25 Points: Only God Forgives

I’m wearing the same expression as Ryan Gosling there: I just saw Only God Forgives, director Nicolas Winding Refn’s followup to Drive. (If you’re in Chicago, it’s playing through Thursday, 8 August at the Music Box; the film is also apparently streaming online.) Actually, I was so impressed I went and saw it twice.

Anyone out there want to chat about it? I’ll post some initial thoughts after the jump. (Beware of serious spoilers, though: these points cover the entire film, and give away key plot points.)

[My capsule review for those who don’t want to read the rest: Of the five new films I’ve seen so far this year, Only God Forgives is easily the most compelling and my favorite. In second place is probably Iron Man 3, which I mostly enjoyed, but found nowhere near as interesting as this. Securely in last place is Star Trek Into Darkness.]

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The Adventures of Bluey and the Childhood Writings of Paul Bowles

“Drugs, bigamy, desertion, lawsuits, the plague: these are hardly the elements one expects to find in the writings of a nine year old.”
—Christopher Sawyer-Lauçanno, biographer of Paul Bowles

When Paul Bowles was 9 years old, he created a diary that documented the adventures and pitfalls of imaginary characters who went on wild journeys and were continually surrounded by death, disease, chaos, and crisis—all of which were conveyed by little Paul in a tone that is eerily mute, terse, and affectively stunted while also being intellectually sophisticated and highly developed in terms of narrative. The 3rd person diary entries have a strange and disturbing quality to them—we immediately pick up on Paul’s obsessive preoccupation with names (characters, places), numbers, measurements, etc. In the entries, Paul invented, among other things, a drug called “postage hypodermic” and a plague called the “Green Horror” (“Marshelle gets Green Horror. Marshelle dies of Green Horror…. Dukol Whitman dies of Green Horror….”). We also get a sense of the way he was trying to emulate the adult world and—in doing so—revealed its utter absurdity. I can’t get over how evocative and fascinating Paul’s childhood writings are—and to think that he had to pen them in secrecy, fearing the disapproval of his father, who once beat him and took his journals away for 2 months when he was caught scribbling.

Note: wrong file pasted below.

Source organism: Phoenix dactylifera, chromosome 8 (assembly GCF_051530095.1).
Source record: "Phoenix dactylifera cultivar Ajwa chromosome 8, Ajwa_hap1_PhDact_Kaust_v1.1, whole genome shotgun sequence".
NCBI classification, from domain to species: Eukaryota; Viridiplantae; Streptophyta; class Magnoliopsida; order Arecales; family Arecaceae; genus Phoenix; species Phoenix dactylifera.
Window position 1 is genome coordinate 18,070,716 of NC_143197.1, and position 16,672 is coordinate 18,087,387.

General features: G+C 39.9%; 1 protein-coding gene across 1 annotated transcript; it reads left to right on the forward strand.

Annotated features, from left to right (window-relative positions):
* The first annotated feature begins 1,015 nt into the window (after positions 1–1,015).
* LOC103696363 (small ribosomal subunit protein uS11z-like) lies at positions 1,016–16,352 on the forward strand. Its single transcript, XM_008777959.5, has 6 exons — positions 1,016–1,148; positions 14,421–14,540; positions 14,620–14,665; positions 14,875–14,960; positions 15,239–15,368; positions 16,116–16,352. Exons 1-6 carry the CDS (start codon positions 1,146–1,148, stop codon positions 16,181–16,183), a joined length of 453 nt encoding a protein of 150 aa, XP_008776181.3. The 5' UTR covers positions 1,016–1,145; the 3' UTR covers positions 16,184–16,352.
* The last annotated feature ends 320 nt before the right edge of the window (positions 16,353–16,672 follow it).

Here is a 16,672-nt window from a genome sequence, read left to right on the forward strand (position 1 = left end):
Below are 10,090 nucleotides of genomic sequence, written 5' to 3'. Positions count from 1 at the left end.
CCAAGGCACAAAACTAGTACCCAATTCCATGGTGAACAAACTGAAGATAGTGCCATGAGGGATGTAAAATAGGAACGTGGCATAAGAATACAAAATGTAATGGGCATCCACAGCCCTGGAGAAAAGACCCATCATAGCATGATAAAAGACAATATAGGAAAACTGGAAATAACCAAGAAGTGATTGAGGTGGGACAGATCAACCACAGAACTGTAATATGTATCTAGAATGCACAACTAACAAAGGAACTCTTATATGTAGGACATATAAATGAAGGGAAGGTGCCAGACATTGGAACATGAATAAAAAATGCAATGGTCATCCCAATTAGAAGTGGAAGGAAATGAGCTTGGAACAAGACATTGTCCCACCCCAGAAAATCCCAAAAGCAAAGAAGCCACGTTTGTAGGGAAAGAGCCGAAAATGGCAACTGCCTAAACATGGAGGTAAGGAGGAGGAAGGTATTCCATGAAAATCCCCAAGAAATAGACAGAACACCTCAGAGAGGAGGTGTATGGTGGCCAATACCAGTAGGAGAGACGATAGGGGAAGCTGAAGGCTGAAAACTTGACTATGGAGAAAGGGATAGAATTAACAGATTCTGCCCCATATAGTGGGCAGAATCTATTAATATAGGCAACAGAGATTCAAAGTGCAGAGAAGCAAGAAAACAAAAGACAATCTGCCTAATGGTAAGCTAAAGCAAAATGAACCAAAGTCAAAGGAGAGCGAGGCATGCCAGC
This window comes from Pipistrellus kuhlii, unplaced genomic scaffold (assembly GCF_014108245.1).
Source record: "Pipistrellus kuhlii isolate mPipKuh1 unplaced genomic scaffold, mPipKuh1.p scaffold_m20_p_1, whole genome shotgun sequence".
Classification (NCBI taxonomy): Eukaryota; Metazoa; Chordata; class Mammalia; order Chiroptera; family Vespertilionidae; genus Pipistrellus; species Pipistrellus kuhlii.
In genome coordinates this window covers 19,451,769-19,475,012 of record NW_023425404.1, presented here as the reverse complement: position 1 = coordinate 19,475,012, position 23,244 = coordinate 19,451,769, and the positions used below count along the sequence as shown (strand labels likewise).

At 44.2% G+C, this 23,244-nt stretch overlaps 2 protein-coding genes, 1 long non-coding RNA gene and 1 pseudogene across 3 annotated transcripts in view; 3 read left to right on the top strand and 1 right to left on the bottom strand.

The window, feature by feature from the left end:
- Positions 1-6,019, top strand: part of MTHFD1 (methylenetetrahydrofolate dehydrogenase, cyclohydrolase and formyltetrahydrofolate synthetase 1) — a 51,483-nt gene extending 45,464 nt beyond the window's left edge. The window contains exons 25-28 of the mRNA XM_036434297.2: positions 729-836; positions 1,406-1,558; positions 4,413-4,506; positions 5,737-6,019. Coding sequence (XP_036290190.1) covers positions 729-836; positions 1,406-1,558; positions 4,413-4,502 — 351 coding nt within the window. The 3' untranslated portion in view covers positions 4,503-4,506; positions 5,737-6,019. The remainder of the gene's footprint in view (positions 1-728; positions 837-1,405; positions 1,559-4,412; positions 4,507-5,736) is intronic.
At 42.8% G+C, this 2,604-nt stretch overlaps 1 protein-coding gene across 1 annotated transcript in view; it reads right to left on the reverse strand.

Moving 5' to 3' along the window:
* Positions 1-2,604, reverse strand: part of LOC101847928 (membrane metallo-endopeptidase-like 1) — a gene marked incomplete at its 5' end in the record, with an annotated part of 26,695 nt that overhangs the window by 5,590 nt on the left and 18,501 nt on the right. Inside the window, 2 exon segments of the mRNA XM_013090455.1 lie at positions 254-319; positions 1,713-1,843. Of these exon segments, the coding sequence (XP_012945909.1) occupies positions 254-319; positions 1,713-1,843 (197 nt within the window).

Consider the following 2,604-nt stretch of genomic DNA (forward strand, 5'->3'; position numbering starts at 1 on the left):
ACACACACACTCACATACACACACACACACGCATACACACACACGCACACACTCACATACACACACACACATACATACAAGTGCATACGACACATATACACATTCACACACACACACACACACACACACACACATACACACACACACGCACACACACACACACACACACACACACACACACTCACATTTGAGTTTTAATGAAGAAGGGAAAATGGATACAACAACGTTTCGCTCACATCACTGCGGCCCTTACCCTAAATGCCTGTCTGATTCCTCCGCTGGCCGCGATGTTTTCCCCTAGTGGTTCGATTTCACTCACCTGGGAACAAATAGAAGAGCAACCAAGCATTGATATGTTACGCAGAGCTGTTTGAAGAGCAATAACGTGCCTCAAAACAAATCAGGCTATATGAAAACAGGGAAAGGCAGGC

Below the cut is a brief excerpt from Paul’s childhood narrative, which consists of over 450 entries in total. This particular passage, which was published by surrealist literary magazine View, deals with the mishaps of Bluey Laber Dozlen, who travels to Wen Kroy (“New York” spelled backward) from an unknown European city.
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